Que: Is \(pq<5\)?

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Que: Is \(pq<5\)?

by [email protected] Revolution » Mon Aug 16, 2021 9:15 pm

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Que: Is \(pq<5\)?

(1) \(p>-4\ and\ q<1\).
(2) \(p<-2\ and\ q>-4\).

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Re: Que: Is \(pq<5\)?

by [email protected] Revolution » Wed Aug 18, 2021 7:47 pm

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Solution: To save time and improve accuracy on DS questions in GMAT, learn and apply the Variable Approach.

Forget conventional ways of solving math questions. For DS problems, the VA (Variable Approach) method is the quickest and easiest way to find the answer without actually solving the problem. Remember that equal numbers of variables and independent equations ensure a solution.

Visit https://www.mathrevolution.com/gmat/lesson for details.

Now we will solve this DS question using the Variable Approach.

Let’s apply the 3 steps suggested previously.

Follow the first step of the Variable Approach by modifying and rechecking the original condition and the question.

We have to find whether pq < 5.

Follow the second and the third step: From the original condition, we have 2 variables (p and q). To match the number of variables with the number of equations, we need 2 equations. Since conditions (1) and (2) will provide 1 equation each, C would most likely be the answer.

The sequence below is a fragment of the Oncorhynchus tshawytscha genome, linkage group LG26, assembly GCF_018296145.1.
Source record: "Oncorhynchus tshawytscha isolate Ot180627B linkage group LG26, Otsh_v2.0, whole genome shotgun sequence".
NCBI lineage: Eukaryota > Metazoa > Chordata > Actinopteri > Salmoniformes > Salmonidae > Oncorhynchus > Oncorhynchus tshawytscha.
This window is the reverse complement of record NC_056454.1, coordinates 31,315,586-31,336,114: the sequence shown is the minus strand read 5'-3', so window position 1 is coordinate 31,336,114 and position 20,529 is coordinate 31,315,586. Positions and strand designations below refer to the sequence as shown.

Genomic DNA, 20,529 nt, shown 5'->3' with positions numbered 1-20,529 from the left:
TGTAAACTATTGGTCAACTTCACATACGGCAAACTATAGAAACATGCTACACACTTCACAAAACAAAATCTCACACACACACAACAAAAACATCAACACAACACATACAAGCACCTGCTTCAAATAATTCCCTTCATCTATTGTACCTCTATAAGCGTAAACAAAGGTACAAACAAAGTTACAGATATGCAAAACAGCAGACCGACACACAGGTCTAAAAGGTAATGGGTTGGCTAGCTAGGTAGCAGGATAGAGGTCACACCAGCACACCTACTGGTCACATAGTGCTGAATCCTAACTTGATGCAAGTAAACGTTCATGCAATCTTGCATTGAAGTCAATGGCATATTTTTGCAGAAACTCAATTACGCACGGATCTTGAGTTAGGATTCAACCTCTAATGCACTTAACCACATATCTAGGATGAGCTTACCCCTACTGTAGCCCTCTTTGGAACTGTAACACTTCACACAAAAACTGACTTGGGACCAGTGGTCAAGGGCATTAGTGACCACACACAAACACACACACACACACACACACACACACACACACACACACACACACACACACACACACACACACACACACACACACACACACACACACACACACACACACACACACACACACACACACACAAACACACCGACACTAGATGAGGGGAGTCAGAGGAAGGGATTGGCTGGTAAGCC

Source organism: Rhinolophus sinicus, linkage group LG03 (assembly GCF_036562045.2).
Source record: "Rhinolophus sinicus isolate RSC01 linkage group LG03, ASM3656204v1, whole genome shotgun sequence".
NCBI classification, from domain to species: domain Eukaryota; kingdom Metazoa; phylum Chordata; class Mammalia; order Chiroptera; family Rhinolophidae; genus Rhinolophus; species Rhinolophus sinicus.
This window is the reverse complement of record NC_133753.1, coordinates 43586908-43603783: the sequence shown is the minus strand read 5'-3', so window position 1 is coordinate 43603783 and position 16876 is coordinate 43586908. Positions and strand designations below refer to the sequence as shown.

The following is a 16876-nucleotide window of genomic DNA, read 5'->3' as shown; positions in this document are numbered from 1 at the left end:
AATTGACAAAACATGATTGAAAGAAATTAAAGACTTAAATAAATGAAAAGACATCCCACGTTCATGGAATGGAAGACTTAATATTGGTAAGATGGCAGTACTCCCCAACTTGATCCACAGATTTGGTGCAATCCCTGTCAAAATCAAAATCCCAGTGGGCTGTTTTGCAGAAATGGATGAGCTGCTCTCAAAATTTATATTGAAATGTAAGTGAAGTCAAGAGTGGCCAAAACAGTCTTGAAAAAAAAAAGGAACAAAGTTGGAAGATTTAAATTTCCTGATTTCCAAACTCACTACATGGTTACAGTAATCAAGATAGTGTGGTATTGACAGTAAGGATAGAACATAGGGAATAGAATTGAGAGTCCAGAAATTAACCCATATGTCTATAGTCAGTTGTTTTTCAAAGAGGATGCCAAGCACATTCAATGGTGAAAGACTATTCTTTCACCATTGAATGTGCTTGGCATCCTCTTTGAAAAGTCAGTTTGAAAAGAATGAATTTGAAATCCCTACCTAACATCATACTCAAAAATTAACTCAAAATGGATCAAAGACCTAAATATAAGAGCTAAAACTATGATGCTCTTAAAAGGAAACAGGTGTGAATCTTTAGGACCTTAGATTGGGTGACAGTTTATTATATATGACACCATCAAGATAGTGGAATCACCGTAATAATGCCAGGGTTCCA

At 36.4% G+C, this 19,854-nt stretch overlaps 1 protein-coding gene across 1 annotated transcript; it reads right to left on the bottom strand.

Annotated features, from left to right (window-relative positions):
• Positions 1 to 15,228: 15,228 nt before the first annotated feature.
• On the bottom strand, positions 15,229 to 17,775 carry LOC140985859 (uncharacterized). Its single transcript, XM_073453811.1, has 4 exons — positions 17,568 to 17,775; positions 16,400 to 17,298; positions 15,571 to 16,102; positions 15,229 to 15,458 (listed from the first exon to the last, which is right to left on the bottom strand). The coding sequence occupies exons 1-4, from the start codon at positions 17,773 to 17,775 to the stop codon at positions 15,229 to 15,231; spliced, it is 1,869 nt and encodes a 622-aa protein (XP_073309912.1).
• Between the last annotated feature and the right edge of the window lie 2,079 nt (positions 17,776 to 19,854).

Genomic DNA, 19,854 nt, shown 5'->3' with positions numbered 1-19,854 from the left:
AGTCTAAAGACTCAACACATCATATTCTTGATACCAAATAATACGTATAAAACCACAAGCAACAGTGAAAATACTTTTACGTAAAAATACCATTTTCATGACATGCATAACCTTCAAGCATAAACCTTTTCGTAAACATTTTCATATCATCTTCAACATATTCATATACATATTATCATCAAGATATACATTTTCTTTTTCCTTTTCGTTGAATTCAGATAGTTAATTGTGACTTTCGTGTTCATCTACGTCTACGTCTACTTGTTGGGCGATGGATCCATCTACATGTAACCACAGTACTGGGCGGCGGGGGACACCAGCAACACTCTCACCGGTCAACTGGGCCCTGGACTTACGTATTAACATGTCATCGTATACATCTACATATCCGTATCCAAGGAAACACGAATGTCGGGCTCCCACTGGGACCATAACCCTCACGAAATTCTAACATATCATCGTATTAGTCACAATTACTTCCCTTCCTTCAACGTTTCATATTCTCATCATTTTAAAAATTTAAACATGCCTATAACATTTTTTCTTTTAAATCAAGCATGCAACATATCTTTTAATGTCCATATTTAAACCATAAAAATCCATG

Recall 3- Principles and Choose C as the most likely answer. Let’s look at both conditions combined together.

Condition (1) tells us that p > - 4 and q < 1.

Condition (2) tells us that p < −2 and q > −4.

From them, we can determine whether pq < 5.

For example, If p = -3 and q= -1.

=> pq = (-3)(-1) = 3 < 5 – Is pq < 5 - YES

=> If p = -3 and q = -2.

=> pq = (-3)(-2) = 6 > 5 – Is pq < 5 - NO

The answer is not a unique YES or a NO; both conditions combined are not sufficient according to Common Mistake Type 1 which states that the answer should be a unique YES or a NO.

Both conditions together are not sufficient.

Therefore, E is the correct answer.

Answer: E